Swiss (LX/SWR) has announced that it has grounded its fleet of 29 Airbus A220 aircraft, including nine A220-100s and 20 A220-300s. The airline decided to ground the fleet due to the diversion of a flight, originally bound for Geneva from London, to Paris.
The deicision comes unexpectedly, as the airline has operated the aircraft consistently for years. This means that many short-haul flights from Zurich and Geneva are cancelled.
Swiss released the following statement regarding the grounding:
“In view of the further incident with a C Series / Airbus A220 engine, SWISS has decided to conduct engine inspections for its entire C Series / A220 fleet. This means that all SWISS C Series / A220 aircraft will undergo an extensive examination from midday today (15.10) onwards. Only following a faultless inspection will these aircraft be returned to regular flight duties. This will put substantial restrictions on SWISS’s flight operations, as numerous flights will have to be cancelled.
“SWISS takes these incidents very seriously, and is in close dialogue with the relevant authorities, with Airbus Canada and with the engines’ manufacturer (Pratt & Whitney). The safety of our customers and our crews is our paramount priority. We will do everything we can to return the operation of our C Series fleet to normal as soon as possible and continue to ensure safe flight operations.
“We deeply regret the inconvenience to the customers affected. All the travellers concerned will be proactively informed of these developments, provided they gave SWISS their contact details when they booked their flight. They will also be rebooked at SWISS’s expense onto the best possible alternative. Passengers with bookings for any of these cancelled flights may also rebook free of charge or have their ticket price refunded.”
This incident is the third uncontained engine failure in three months. After the second such failure, the United States’ FAA released the following Air Worthiness Directive:
“The FAA released an Air Worthiness Directive 2019-19-11 requiring following actions on Pratt & Whitney Models PW1519G, PW1521G, PW1521GA, PW1524G, PW1525G, PW1521G-3, PW1524G-3, PW1525G-3, PW1919G, PW1921G, PW1922G, PW1923G, and PW1923G-A turbofan engines that have accumulated fewer than 300 flight cycles:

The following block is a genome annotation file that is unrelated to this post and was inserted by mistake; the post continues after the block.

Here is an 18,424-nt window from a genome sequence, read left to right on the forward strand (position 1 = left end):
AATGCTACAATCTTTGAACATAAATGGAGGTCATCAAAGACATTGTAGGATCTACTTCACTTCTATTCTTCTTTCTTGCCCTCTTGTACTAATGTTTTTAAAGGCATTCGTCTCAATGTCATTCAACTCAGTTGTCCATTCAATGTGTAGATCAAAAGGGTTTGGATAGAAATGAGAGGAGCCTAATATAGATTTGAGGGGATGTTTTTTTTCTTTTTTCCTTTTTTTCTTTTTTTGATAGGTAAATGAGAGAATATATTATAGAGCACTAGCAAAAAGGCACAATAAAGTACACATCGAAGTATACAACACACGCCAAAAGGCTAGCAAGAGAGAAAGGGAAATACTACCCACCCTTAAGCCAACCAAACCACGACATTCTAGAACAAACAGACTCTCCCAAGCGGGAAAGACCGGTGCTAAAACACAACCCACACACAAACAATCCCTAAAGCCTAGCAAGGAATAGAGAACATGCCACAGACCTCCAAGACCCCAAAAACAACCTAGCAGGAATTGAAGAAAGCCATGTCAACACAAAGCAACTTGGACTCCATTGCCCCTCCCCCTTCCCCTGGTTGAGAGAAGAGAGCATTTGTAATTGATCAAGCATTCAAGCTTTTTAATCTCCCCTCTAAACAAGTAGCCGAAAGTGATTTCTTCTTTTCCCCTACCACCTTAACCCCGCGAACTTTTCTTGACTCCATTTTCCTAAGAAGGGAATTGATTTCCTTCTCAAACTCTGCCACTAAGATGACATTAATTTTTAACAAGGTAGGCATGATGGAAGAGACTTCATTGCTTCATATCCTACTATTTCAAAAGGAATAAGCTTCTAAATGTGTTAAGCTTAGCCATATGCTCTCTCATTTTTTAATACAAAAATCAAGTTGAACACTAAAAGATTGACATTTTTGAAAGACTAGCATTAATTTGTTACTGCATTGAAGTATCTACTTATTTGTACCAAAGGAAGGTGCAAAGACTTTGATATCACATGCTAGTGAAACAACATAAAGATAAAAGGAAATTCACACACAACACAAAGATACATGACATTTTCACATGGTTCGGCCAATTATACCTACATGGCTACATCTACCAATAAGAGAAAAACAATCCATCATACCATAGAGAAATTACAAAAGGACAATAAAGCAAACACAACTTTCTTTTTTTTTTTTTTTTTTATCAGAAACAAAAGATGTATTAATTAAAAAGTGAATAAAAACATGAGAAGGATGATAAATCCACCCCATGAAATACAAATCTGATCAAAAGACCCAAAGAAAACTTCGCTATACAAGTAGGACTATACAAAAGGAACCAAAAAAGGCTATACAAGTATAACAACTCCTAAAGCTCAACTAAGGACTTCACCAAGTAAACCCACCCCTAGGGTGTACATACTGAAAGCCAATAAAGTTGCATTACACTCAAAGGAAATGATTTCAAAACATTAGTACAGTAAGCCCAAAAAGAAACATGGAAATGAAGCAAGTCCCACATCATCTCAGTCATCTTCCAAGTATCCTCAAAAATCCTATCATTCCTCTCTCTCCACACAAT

(1) Within 50 flight cycles from the effective date of this AD, and thereafter at intervals not to exceed 50 flight cycles until the engine accumulates 300 flight cycles, borescope inspect each LPC inlet guide vane (IGV) stem for proper alignment.
(2) Within 50 flight cycles from the effective date of this AD, and thereafter at intervals not to exceed 50 flight cycles until the engine accumulates 300 flight cycles, borescope inspect the LPC R1 for damage and cracks at the following locations:
(i) The blades tips;
(ii) the leading edge;
(iii) the leading edge fillet to rotor platform radius; and
(iv) the airfoil convex side root fillet to rotor platform radius.
(3) As the result of the inspections required by paragraphs (g)(1) and (2) of this AD, before further flight, remove and replace the LPC if:
(i) An IGV is misaligned; or
(ii) there is damage on an LPC R1 that exceeds serviceable limits; or
(iii) there is any crack in the LPC R1.
The FAA received reports of two recent IFSDs on PW PW1524G-3 model turbofan engines. The first IFSD occurred on July 25, 2019, and the second IFSD occurred on September 16, 2019. These IFSDs were due to failure of the LPC R1, which resulted in the LPC R1 releasing from the LPC case and damaging the engine. LPC rotor failures historically have released high-energy debris that has resulted in damage to engines and airplanes (see Advisory Circular (AC) 39-8, “Continued Airworthiness Assessments of Powerplant and Auxiliary Power Unit Installations of Transport Category Airplanes,” dated September 8, 2003, available at rgl.faa.gov). Although these IFSDs occurred on PW PW1524G-3 model turbofan engines, the FAA is including PW PW1900 engines in the applicability of the AD because similarities in type design make these engines susceptible to the same unsafe condition as PW PW1500 engines.
This condition, if not addressed, could result in the uncontained release of the LPC R1, in-flight shutdown, damage to the engine, damage to the airplane, and loss of control of the airplane. The FAA is issuing this AD to address the unsafe condition on these products.”
The aircraft are not expected to be grounded on a permenant basis, as each aircraft will become airborne once again once it has passed inspection.